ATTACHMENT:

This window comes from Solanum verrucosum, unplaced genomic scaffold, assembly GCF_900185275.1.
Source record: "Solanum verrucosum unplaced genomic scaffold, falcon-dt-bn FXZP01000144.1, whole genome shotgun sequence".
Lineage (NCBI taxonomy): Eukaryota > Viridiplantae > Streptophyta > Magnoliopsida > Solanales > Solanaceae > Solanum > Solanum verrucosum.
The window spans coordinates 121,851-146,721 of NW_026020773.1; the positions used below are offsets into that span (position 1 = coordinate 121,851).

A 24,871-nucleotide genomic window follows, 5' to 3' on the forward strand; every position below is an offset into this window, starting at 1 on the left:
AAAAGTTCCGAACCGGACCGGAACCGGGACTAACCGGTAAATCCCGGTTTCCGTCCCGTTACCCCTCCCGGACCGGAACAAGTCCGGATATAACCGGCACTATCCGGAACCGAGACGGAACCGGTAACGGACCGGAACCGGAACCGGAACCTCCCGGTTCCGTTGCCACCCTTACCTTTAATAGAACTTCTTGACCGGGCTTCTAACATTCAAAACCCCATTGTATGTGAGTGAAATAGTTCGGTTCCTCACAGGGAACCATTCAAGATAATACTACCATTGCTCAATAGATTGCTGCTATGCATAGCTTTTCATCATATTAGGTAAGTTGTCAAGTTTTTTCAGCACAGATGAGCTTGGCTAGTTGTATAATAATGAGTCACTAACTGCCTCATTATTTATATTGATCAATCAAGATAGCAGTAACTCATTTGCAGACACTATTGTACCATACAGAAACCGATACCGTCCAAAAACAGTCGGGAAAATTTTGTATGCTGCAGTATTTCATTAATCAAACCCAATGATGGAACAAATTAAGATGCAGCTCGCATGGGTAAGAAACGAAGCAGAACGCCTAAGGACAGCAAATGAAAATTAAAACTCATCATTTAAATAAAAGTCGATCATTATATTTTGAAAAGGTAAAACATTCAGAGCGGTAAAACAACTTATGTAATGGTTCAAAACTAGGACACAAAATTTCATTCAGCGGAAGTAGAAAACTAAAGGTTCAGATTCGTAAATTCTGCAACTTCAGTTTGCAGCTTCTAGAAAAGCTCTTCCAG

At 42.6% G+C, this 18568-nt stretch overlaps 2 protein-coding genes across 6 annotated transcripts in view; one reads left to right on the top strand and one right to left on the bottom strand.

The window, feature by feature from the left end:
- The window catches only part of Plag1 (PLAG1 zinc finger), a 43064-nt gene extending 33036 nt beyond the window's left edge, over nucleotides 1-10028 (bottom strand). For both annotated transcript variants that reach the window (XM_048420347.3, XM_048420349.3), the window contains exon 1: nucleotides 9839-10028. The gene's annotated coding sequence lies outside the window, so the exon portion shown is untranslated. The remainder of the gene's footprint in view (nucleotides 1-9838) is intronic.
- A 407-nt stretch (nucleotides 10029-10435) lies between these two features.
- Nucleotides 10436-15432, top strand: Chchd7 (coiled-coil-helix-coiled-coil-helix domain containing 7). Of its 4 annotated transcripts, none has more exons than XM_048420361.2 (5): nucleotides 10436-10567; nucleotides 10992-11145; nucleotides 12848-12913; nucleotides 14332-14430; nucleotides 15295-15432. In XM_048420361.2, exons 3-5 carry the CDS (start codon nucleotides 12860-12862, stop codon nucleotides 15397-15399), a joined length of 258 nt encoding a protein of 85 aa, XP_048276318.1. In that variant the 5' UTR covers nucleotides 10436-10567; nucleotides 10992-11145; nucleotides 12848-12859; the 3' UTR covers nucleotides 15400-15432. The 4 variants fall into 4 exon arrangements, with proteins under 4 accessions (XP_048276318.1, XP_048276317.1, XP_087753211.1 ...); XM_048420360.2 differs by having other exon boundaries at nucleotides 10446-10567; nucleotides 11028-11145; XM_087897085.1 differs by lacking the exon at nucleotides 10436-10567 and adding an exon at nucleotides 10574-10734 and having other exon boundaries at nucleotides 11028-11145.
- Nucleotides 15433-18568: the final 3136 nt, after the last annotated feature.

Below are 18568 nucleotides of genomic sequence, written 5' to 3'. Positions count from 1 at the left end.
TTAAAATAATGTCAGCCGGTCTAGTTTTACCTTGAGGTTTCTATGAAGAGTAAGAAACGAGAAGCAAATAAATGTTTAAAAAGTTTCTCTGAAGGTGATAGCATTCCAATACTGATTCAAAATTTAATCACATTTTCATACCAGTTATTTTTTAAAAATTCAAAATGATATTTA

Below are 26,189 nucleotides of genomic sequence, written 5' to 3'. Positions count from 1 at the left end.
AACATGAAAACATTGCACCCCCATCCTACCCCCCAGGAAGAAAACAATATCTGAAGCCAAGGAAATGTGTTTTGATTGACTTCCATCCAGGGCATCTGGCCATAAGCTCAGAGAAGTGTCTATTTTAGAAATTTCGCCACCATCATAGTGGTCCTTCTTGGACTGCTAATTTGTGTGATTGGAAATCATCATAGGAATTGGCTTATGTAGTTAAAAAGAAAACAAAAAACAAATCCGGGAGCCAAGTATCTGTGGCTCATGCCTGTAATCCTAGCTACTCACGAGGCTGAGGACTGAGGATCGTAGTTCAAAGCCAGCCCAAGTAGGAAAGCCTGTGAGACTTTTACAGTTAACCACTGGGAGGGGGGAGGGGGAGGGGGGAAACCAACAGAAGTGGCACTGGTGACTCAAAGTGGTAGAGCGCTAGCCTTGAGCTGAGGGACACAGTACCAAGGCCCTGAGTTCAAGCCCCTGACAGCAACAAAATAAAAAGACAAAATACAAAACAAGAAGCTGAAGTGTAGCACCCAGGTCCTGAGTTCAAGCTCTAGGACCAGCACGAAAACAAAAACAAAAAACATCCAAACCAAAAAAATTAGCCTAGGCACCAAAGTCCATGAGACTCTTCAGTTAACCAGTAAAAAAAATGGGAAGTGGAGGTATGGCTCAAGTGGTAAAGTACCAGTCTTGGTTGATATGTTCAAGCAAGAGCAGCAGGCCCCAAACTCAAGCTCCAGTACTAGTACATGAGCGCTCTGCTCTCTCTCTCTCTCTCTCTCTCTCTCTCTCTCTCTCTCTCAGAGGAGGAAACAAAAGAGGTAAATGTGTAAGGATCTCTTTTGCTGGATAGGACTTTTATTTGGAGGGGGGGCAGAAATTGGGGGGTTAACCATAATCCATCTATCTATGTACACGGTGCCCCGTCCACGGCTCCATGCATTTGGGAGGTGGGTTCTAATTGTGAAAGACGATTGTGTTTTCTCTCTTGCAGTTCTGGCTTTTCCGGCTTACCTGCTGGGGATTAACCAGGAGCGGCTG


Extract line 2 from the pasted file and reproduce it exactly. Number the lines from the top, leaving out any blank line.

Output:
Source record: "Solanum verrucosum unplaced genomic scaffold, falcon-dt-bn FXZP01000144.1, whole genome shotgun sequence".